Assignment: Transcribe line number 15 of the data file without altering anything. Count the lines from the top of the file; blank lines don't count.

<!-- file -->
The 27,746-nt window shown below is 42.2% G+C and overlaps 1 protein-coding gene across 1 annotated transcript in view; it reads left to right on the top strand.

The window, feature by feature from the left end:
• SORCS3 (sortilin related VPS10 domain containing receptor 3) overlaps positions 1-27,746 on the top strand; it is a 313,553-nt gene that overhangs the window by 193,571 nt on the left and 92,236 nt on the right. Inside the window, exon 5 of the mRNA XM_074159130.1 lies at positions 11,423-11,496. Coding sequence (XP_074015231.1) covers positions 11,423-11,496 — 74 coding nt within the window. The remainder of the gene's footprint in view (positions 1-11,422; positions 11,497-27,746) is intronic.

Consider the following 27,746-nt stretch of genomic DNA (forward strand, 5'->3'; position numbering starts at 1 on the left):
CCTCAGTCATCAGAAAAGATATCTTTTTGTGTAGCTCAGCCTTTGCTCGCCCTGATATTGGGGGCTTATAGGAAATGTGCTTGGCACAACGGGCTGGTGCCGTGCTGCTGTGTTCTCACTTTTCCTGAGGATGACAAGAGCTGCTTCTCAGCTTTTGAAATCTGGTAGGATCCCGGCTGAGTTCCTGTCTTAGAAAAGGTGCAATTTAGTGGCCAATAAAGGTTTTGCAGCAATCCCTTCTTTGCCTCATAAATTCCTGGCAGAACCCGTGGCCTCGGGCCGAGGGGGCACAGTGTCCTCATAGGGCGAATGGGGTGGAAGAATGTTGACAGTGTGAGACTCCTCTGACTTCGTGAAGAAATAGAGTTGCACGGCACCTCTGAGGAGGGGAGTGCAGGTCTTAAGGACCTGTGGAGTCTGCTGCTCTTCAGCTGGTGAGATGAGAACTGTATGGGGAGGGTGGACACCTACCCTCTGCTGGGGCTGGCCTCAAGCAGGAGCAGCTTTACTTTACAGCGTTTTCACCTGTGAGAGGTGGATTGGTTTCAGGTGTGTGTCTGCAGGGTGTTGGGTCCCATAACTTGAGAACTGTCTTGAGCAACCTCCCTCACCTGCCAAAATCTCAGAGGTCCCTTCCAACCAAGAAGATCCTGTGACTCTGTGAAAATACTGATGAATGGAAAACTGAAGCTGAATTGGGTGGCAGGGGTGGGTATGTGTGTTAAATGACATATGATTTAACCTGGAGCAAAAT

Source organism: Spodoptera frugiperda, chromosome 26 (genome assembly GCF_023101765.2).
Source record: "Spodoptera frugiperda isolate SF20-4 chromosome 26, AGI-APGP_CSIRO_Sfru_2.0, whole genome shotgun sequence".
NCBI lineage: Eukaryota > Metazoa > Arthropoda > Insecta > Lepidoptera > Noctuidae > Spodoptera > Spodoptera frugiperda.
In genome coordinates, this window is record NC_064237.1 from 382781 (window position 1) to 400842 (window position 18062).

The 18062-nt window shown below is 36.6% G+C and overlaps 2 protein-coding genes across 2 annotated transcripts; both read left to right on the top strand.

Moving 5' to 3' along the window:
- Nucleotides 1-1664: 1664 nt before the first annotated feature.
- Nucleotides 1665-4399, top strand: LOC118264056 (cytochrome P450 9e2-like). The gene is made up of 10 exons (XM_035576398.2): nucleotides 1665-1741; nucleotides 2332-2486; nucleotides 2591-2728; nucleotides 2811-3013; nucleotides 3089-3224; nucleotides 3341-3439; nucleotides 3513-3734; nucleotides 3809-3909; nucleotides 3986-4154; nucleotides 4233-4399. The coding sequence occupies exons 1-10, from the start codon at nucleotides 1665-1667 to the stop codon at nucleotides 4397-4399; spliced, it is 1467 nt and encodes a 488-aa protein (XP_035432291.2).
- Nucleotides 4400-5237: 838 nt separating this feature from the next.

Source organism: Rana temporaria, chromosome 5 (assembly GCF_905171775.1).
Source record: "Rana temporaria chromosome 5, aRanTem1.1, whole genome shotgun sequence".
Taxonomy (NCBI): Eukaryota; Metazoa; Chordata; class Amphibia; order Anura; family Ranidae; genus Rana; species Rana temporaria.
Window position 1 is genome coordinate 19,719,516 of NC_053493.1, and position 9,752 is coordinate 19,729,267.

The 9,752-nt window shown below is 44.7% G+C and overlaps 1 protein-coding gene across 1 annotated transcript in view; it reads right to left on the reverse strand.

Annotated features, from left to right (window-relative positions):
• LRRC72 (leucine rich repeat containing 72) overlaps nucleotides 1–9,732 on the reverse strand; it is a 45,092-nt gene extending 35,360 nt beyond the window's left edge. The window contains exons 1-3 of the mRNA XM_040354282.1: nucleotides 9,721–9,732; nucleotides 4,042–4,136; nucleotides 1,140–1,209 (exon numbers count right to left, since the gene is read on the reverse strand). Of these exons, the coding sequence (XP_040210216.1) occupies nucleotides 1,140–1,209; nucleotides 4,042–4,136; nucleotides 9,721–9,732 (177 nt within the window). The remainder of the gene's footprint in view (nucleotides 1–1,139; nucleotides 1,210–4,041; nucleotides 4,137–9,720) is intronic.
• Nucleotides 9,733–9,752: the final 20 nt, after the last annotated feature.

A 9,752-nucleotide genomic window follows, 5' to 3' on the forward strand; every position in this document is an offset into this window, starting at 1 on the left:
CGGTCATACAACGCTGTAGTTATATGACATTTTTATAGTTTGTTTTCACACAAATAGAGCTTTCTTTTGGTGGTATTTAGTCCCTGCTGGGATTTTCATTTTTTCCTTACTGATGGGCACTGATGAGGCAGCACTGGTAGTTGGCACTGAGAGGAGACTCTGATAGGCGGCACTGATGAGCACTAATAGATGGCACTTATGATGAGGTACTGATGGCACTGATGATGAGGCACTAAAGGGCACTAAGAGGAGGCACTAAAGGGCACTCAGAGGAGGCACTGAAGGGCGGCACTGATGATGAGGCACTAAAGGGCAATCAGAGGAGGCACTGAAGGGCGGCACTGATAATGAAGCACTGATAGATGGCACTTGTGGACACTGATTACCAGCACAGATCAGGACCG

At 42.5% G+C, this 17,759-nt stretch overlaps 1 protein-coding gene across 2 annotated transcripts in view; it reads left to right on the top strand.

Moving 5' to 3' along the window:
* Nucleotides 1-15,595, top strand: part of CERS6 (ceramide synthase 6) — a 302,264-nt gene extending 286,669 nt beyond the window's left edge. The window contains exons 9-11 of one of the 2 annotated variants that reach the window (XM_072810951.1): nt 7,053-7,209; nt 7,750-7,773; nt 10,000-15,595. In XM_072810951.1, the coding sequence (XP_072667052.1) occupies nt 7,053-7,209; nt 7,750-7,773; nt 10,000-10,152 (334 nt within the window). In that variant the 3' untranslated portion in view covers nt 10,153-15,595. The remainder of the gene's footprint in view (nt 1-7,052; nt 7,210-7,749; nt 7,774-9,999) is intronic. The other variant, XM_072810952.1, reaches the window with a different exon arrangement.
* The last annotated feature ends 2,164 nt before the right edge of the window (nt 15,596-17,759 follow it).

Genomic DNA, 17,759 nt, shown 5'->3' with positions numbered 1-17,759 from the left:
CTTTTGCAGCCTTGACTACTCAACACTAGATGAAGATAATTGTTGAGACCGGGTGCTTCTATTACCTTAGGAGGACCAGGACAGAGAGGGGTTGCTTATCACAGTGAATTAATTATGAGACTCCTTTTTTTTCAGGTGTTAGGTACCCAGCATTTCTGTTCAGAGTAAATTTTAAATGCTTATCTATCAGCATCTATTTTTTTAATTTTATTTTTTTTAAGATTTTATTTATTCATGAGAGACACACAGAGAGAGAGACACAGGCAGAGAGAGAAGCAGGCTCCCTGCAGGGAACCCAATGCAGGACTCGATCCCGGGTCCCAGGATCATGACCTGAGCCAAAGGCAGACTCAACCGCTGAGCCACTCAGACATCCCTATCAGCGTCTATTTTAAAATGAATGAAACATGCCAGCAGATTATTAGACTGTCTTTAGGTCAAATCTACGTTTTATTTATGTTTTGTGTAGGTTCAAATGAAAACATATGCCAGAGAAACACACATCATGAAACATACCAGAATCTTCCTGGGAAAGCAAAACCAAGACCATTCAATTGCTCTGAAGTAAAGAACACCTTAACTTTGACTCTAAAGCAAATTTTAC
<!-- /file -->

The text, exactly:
Source organism: Rana temporaria, chromosome 5 (assembly GCF_905171775.1).